Nelson Mandela: A life in pictures
Nelson Mandela and his wife Winnie in this undated file picture.
At several points in “My Life,” Bill Clinton chastises himself appropriately for the reckless selfishness and dishonesty of his affair with Monica Lewinsky. He writes that he was disgusted by his own misconduct and appalled by the consequences to his family, friends, his country and his reputation.
None of this should come as news to the media, which has devoted ample attention to that episode and its aftermath for the past six years.
Yet publication of his exhaustive memoir has been treated as the occasion to renew that same old obsession while matters of substance are neglected or ignored. “Everything has changed” since Sept. 11, or so the portentous slogan goes, but some things haven’t changed at all.
As might be expected, Clinton is less preoccupied with the subject of sex than Oprah, Larry King, and Michiko Kakutani. He is perfectly willing to address other questions, including those for which he has no glib reply.
On Thursday afternoon, he spoke with Salon about his administration’s “inexcusable” failure to intervene militarily against the 1994 genocide, which cost hundreds of thousands of lives, and about his own responsibility for the rise of a “dangerous” Republican hegemony in Washington. But he also had remarkably harsh words for the Bush administration’s dubious claims about Iraq, the “broken pottery” left by its unilateral foreign policy and the president’s curious nonchalance about the exposure of CIA agent Valerie Plame. He was frank about why he thinks Al Gore won but lost the 2000 campaign (“The NRA … hurt us bad”) and what John Kerry has to do to win in November.
For a man often accused of worrying too much and too publicly about his legacy, the former president sounds relaxed and confident. While he confesses to lapses of wisdom and courage, he cannot quite conceal the sense that almost every day, the extremism and incompetence of the Bush administration make his controversial tenure look better by contrast. After years of mostly refraining from overt criticism of his successor, Clinton evidently feels free to be more candid from now on. If his book tour offers his political adversaries a fresh opportunity to attack him, it also provides him a national platform to speak his mind about them.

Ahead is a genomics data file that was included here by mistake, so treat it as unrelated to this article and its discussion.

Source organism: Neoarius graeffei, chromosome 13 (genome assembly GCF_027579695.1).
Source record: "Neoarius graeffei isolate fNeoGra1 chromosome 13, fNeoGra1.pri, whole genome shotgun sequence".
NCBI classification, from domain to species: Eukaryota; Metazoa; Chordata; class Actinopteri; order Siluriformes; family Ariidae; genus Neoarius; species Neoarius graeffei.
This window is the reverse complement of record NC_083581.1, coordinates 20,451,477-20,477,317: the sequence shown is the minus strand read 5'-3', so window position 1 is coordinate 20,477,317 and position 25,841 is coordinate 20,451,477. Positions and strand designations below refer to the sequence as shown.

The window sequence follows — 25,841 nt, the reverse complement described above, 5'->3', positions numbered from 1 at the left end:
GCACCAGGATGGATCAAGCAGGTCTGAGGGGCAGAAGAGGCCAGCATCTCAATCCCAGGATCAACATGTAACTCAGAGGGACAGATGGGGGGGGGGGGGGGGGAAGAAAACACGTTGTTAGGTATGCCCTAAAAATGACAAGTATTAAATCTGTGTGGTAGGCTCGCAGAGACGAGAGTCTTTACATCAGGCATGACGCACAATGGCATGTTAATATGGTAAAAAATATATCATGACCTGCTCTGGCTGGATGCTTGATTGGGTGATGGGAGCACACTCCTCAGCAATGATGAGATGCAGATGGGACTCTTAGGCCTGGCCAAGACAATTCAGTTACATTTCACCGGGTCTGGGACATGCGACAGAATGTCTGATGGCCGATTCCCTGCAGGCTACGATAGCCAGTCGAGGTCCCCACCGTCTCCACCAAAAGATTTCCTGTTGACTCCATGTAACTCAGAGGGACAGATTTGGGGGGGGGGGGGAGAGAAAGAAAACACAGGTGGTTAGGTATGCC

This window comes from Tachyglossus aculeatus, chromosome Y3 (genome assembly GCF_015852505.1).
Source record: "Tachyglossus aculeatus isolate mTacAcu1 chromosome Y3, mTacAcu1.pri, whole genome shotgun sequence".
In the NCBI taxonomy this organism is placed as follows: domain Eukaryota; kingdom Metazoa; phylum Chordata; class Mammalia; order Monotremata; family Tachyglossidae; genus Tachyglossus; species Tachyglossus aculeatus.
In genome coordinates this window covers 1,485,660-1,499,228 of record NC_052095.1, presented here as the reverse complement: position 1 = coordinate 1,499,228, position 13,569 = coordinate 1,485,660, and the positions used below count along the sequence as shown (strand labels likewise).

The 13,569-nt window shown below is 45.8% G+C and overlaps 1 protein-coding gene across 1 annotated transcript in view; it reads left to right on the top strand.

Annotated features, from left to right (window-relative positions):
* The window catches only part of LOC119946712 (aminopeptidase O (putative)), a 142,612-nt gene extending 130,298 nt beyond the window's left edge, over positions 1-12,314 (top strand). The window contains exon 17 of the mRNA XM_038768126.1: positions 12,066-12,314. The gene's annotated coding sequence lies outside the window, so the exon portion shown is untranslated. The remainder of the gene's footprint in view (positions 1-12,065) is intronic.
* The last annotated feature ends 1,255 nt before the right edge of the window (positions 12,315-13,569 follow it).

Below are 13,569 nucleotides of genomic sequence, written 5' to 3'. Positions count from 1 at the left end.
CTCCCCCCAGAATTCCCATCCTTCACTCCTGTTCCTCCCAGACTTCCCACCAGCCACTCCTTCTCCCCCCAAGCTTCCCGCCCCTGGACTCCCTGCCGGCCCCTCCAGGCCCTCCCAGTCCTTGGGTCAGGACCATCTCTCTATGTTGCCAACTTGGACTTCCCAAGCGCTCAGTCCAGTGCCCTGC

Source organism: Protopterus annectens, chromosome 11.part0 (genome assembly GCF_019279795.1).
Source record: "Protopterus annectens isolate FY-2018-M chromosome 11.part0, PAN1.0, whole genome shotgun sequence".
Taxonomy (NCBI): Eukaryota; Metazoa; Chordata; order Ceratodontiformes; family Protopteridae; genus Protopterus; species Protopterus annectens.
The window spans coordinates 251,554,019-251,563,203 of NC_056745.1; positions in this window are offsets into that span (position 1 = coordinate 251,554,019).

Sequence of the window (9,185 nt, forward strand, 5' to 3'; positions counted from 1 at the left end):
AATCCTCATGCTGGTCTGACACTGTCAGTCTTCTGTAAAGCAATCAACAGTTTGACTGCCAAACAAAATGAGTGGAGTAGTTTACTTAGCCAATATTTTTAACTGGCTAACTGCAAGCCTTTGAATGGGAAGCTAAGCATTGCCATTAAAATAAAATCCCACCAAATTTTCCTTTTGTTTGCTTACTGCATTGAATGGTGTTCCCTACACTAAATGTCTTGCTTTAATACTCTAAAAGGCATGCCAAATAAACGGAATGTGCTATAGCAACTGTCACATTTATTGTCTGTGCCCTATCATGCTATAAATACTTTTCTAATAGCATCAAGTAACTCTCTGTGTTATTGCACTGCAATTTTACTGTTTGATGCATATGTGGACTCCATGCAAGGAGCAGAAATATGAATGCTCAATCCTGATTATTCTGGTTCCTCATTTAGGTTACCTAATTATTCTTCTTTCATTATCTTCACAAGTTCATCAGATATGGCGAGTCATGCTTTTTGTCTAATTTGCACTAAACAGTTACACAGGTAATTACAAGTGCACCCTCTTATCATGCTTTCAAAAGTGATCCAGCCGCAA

“We were in better shape when I left office than we are now,” he said. He was talking about the number of Americans who lack health insurance — but the unavoidable inference went much further.
Al Gore gave a speech in Washington Thursday about the Bush administration’s attempts to link Iraq and al-Qaida. Do you agree with him that the administration misled the country about those alleged links?
The whole time I was there [in the White House], I knew of no links. Now, I don’t think you can say for sure that there was never an al-Qaida member that was inside Iraq, but in terms of them being operational partners, I didn’t know anything about that. I also never had any doubt that Iraq was not behind 9/11, because they didn’t have the terrorist capacity to do it.
I supported — as the whole world did — resuming the weapons inspections inside Iraq, for a simple reason. When any kind of tyranny is running out of steam — as Iraq seemed to be — I was afraid if they still did have any of those chemical or biological agents, somebody might sell them or give them away, or they might be stolen. But in terms of [Iraq and al-Qaida] working together, I never saw any evidence of it. And I have not seen any evidence since — from what’s been in the press — that supports that contention. And apparently the 9/11 commission doesn’t agree [with the allegation that Iraq worked with al-Qaida] either.
Now I hear Vice President Cheney continuing to assert that there is a connection, but there’s a difference between assertion and evidence. If they have some kind of evidence, they can come forward with it, but I haven’t seen any yet.